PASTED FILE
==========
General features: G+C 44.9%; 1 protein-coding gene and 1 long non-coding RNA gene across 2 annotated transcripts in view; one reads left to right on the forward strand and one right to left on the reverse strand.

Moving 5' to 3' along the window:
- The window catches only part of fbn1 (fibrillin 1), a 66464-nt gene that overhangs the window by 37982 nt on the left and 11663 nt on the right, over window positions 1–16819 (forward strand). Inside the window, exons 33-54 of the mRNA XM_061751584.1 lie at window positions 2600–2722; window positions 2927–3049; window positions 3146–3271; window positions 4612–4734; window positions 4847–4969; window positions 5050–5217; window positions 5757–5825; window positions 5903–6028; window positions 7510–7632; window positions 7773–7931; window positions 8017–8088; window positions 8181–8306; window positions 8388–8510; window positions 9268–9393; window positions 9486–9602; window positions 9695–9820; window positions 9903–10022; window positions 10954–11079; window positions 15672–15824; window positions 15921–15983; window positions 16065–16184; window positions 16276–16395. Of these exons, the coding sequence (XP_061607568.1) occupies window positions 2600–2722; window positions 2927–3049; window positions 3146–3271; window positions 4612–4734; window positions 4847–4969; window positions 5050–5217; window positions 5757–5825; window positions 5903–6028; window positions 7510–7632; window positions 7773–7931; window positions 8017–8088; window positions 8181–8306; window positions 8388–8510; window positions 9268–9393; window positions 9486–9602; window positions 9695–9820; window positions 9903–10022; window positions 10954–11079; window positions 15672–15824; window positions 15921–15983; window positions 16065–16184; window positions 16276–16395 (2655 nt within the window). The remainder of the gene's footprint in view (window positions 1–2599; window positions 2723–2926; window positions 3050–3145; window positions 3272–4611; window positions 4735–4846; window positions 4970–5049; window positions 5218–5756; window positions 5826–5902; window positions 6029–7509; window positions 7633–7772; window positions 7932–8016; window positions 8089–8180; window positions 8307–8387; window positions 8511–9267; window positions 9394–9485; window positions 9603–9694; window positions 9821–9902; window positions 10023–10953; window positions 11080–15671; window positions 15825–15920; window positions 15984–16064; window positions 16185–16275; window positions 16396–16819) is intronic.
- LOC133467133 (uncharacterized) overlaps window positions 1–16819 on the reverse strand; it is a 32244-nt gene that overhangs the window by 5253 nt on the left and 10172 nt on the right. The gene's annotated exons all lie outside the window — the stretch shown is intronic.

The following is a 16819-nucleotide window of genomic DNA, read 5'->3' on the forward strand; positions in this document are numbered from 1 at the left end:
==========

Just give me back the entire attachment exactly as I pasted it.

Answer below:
General features: G+C 44.9%; 1 protein-coding gene and 1 long non-coding RNA gene across 2 annotated transcripts in view; one reads left to right on the forward strand and one right to left on the reverse strand.

Moving 5' to 3' along the window:
- The window catches only part of fbn1 (fibrillin 1), a 66464-nt gene that overhangs the window by 37982 nt on the left and 11663 nt on the right, over window positions 1–16819 (forward strand). Inside the window, exons 33-54 of the mRNA XM_061751584.1 lie at window positions 2600–2722; window positions 2927–3049; window positions 3146–3271; window positions 4612–4734; window positions 4847–4969; window positions 5050–5217; window positions 5757–5825; window positions 5903–6028; window positions 7510–7632; window positions 7773–7931; window positions 8017–8088; window positions 8181–8306; window positions 8388–8510; window positions 9268–9393; window positions 9486–9602; window positions 9695–9820; window positions 9903–10022; window positions 10954–11079; window positions 15672–15824; window positions 15921–15983; window positions 16065–16184; window positions 16276–16395. Of these exons, the coding sequence (XP_061607568.1) occupies window positions 2600–2722; window positions 2927–3049; window positions 3146–3271; window positions 4612–4734; window positions 4847–4969; window positions 5050–5217; window positions 5757–5825; window positions 5903–6028; window positions 7510–7632; window positions 7773–7931; window positions 8017–8088; window positions 8181–8306; window positions 8388–8510; window positions 9268–9393; window positions 9486–9602; window positions 9695–9820; window positions 9903–10022; window positions 10954–11079; window positions 15672–15824; window positions 15921–15983; window positions 16065–16184; window positions 16276–16395 (2655 nt within the window). The remainder of the gene's footprint in view (window positions 1–2599; window positions 2723–2926; window positions 3050–3145; window positions 3272–4611; window positions 4735–4846; window positions 4970–5049; window positions 5218–5756; window positions 5826–5902; window positions 6029–7509; window positions 7633–7772; window positions 7932–8016; window positions 8089–8180; window positions 8307–8387; window positions 8511–9267; window positions 9394–9485; window positions 9603–9694; window positions 9821–9902; window positions 10023–10953; window positions 11080–15671; window positions 15825–15920; window positions 15984–16064; window positions 16185–16275; window positions 16396–16819) is intronic.
- LOC133467133 (uncharacterized) overlaps window positions 1–16819 on the reverse strand; it is a 32244-nt gene that overhangs the window by 5253 nt on the left and 10172 nt on the right. The gene's annotated exons all lie outside the window — the stretch shown is intronic.

The following is a 16819-nucleotide window of genomic DNA, read 5'->3' on the forward strand; positions in this document are numbered from 1 at the left end: